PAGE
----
My Life Next Door

...And the way he does look at me makes me feel absolutely beautiful.

Being a politician is a lot like being an alcoholic in denial.

But here’s the truth: In movies, it’s never half so lovely as it is here and now with Jase.

But Ma, I have the power to save her!"

Did you know that in space it's very, very cold? And there's no oxygen? And if an astronaut fell out of a shuttle without his suit he'd die right away?"

I'm a fast learner. "But that would never happen. Because astronauts are really, really careful."

George gives me a smile, the same dazzling sweet smile as his big brother, although at this point, with green teeth. "I might marry you," he allows. "Do you want a big family?

Do you know how many times I've read "If You Give a Mouse a Cookie" to this kid? That is one fucked-up story. How is that a book for babies?

He instantly covers my fingers with his own, giving me his slow, intoxicating smile. I feel a pang, as though I'm handing over a part of myself I've never offered before.

Hey, he says again, sitting down next to me as though he knows me well. “Need rescuing?

I cannot help but wonder if any parents ever actually schedule in adolescent drama on their day planners. Looks like a slow week, Sarah. I guess I can pencil in your eating disorder.

I can't help but notice that...well, you're in my our house, with my family, in my world. But am I really in yours?....

I don't know. I didn't have that choice. But I know what's happening now. And I'm choosing to stay with you.

I lie on top of him, skin to skin. He's tall, I'm not, but when we lie like this, we fit together. All the curves of my body relax into the strength of his.

I like eggs and bacon," George tells me. "But" - his face clouds - "do you know that bacon is" - tears leap to his eyes - "Wilbur?

I sit up, edge over close to my window, and push it open, slipping one leg in, then the next, turning back to Jase. “Come on.”
His smile flashes in the gathering dark as his eyebrows lift, but he climbs carefully in as I lock my bedroom door.
“Be still,” I tell him. “Now I’m going to learn all about you.

Is Jase already gonna marry you?”

I start coughing again. “Uh, No. No, George. I’m only seventeen.” As if that’s the only reason we’re not engaged.

“I’m this many.” George holds up four, slightly grubby fingers. “But Jase is seventeen and a half. You could. Then you could live in here with him. And have a big family.”

Jase strides back into the room, of course, midway through this proposition. “George. Beat it. Discovery Channel is on.”

George backs out of the room but not before saying, “His bed’s really comfortable. And he never pees in it.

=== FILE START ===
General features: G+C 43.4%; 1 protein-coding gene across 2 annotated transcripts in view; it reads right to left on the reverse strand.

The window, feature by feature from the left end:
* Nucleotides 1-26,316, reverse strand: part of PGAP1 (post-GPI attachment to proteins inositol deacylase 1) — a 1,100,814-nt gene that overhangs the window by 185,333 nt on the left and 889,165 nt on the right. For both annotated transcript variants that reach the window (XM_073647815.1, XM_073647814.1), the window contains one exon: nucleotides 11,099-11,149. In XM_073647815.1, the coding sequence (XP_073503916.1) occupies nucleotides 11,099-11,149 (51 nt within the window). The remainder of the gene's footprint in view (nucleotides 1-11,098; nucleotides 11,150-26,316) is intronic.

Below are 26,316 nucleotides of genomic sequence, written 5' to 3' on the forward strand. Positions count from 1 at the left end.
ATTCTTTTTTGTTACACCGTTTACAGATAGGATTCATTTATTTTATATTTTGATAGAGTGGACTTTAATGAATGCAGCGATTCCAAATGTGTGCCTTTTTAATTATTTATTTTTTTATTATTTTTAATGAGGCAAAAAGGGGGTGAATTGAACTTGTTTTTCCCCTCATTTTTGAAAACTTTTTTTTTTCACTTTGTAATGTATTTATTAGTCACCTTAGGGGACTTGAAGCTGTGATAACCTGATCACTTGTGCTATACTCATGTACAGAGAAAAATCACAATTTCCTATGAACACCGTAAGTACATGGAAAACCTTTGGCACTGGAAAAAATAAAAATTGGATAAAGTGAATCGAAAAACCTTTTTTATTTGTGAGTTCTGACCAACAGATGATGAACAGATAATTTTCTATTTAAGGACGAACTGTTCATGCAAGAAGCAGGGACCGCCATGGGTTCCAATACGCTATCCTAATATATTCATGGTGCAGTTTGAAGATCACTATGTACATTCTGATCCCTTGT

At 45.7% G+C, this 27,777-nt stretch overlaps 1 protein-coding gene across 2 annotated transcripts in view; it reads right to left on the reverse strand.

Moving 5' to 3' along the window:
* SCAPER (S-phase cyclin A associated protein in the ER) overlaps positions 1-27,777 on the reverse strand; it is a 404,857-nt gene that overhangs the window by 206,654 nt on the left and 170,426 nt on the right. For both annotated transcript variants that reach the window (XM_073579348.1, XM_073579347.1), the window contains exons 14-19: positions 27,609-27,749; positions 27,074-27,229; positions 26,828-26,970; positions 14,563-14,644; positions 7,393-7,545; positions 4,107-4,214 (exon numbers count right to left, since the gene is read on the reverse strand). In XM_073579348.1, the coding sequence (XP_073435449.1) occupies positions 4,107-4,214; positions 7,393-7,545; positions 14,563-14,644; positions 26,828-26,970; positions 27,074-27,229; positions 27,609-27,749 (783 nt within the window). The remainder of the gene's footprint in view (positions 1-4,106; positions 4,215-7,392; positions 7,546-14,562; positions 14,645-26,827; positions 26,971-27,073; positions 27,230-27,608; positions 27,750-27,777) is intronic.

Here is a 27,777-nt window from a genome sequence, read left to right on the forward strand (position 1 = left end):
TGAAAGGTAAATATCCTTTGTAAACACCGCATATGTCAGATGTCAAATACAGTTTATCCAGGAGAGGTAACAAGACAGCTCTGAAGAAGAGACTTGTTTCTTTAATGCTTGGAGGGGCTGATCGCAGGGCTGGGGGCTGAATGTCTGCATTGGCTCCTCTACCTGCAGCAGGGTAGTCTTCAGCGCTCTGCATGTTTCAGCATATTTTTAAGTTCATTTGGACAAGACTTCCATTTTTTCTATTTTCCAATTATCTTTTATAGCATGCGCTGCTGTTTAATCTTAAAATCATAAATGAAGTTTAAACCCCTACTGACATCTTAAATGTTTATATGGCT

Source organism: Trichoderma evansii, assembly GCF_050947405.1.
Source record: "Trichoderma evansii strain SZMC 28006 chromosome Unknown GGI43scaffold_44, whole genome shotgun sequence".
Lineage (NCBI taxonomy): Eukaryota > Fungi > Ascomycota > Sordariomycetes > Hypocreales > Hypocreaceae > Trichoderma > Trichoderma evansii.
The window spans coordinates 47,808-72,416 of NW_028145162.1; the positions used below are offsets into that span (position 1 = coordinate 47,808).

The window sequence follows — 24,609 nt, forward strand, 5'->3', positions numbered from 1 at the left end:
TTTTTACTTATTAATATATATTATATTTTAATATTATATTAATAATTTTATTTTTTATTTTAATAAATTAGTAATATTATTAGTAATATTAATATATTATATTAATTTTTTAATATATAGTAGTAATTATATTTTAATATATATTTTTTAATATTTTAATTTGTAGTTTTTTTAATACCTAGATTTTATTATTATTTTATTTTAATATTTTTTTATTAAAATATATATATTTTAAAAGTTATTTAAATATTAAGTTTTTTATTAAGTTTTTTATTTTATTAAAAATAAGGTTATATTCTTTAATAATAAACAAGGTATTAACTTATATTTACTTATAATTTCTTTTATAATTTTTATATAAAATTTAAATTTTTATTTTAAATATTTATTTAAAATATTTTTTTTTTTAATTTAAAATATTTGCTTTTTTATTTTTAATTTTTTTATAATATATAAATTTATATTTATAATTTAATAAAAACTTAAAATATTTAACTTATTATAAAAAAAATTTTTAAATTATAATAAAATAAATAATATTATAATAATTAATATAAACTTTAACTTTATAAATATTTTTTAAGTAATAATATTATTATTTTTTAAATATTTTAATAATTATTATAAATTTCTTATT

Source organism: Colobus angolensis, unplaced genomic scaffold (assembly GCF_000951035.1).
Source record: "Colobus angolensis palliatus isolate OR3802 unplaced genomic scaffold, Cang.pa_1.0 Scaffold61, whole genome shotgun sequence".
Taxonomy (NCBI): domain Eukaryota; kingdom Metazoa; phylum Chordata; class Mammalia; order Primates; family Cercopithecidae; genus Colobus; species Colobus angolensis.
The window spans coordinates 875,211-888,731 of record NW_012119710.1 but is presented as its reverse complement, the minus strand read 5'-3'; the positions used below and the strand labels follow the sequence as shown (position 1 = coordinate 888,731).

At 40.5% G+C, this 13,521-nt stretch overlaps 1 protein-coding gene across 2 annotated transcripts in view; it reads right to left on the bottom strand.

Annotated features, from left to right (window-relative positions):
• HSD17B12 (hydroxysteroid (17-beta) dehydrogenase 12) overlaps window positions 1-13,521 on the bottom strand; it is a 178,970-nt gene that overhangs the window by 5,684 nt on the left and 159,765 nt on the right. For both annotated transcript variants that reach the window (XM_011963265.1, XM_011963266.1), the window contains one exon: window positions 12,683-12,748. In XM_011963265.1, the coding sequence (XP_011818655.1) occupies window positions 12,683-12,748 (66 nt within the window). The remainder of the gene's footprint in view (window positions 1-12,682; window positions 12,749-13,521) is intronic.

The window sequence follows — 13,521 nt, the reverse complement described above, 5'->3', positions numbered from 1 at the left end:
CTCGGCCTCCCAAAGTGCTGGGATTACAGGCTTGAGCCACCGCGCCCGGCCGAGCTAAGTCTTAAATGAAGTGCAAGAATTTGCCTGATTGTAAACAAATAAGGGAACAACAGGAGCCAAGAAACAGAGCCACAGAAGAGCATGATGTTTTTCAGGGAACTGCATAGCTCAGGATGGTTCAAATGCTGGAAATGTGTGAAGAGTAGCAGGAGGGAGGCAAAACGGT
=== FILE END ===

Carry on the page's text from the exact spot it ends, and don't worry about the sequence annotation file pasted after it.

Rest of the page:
It's as though I don't make a ripple as I drop off the face of the earth.

It's just whether you're going to do a decent thing or keep doing shitty things. So choose. Just stop whining about it.

Maybe if I can just sleep for a hundred years, I'll wake up in a better story.

Mines!” Patsy shouts, pointing at Tim. He goes to her, rumples her scanty hair.
“See, hot Alice? Even the very young feel the pull of my magnetism. It’s like an irresistible urge, a force like gravity, or—”

Mom. He didn't do drugs. I've told you that before. He was just weird.

No words for a long time. Which is fine, because even the most important ones-- I love you. I'm sorry. Forgive me? I'm here-- are only stand-ins for what you can say better without talking at all.

The Garretts were my bedtime story, long before I ever thought I’d be part of the story myself.

They say you never know what you would do in a hypothetical situation. We’d all like to think we’d be one of the people who gave up their lifejackets and waved a stoic good-bye from the slanting deck of the titanic, someone who jumped in front of a bullet for a stranger, or turned and raced back up the stairs of one of the towers, in search of someone who needed help rather than our own security. But you just don’t know for sure if, when things fall apart, you’ll think safety first, or if safety will be the last thing on your mind.

Um. So ... Are we going to study?"

Jase slides his thumbs behind my ears, rubbing the hollow at their base. He's only inches from my face, still looking into my eyes. "You bet. I'm studying you.

Who are these people, and why do they think their own opinions are the only right ones?

Why do all the hot girls want the jocks and the good boys? We losers are the ones that need you.

You can't do this. You have to give me a chance to fix whatever it is I've done. What have I done?

You have to kiss me," I find myself saying.
"Yeah." He leans closer. "I do.

You're just going to walk away-like that? You're leaving it this way? Now? I love you. You can't...

You're walking along on this path, dazzled by how perfect it is, how great you feel, and then just a few forks in the road and you are lost in a place so bad you never could have imagined it.